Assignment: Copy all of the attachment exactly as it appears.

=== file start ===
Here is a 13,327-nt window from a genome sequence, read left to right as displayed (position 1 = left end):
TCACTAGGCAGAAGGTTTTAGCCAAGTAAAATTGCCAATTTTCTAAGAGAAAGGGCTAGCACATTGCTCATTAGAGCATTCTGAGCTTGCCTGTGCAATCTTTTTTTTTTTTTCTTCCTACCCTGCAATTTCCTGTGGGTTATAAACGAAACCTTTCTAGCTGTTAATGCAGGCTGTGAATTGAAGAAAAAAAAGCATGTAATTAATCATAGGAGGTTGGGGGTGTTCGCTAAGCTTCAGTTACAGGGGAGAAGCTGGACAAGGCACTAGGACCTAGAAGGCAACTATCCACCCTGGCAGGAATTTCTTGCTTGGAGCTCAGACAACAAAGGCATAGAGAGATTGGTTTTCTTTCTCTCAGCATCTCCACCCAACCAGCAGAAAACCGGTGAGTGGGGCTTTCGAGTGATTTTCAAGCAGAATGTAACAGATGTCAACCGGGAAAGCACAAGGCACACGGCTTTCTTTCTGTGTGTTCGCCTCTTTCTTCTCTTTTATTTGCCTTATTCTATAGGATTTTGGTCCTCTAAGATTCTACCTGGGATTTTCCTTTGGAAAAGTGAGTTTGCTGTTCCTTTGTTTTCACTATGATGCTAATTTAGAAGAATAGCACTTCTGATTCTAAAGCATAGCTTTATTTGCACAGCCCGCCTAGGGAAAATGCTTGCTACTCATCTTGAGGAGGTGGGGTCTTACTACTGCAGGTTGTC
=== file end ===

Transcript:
Here is a 13,327-nt window from a genome sequence, read left to right as displayed (position 1 = left end):
TCACTAGGCAGAAGGTTTTAGCCAAGTAAAATTGCCAATTTTCTAAGAGAAAGGGCTAGCACATTGCTCATTAGAGCATTCTGAGCTTGCCTGTGCAATCTTTTTTTTTTTTTCTTCCTACCCTGCAATTTCCTGTGGGTTATAAACGAAACCTTTCTAGCTGTTAATGCAGGCTGTGAATTGAAGAAAAAAAAGCATGTAATTAATCATAGGAGGTTGGGGGTGTTCGCTAAGCTTCAGTTACAGGGGAGAAGCTGGACAAGGCACTAGGACCTAGAAGGCAACTATCCACCCTGGCAGGAATTTCTTGCTTGGAGCTCAGACAACAAAGGCATAGAGAGATTGGTTTTCTTTCTCTCAGCATCTCCACCCAACCAGCAGAAAACCGGTGAGTGGGGCTTTCGAGTGATTTTCAAGCAGAATGTAACAGATGTCAACCGGGAAAGCACAAGGCACACGGCTTTCTTTCTGTGTGTTCGCCTCTTTCTTCTCTTTTATTTGCCTTATTCTATAGGATTTTGGTCCTCTAAGATTCTACCTGGGATTTTCCTTTGGAAAAGTGAGTTTGCTGTTCCTTTGTTTTCACTATGATGCTAATTTAGAAGAATAGCACTTCTGATTCTAAAGCATAGCTTTATTTGCACAGCCCGCCTAGGGAAAATGCTTGCTACTCATCTTGAGGAGGTGGGGTCTTACTACTGCAGGTTGTC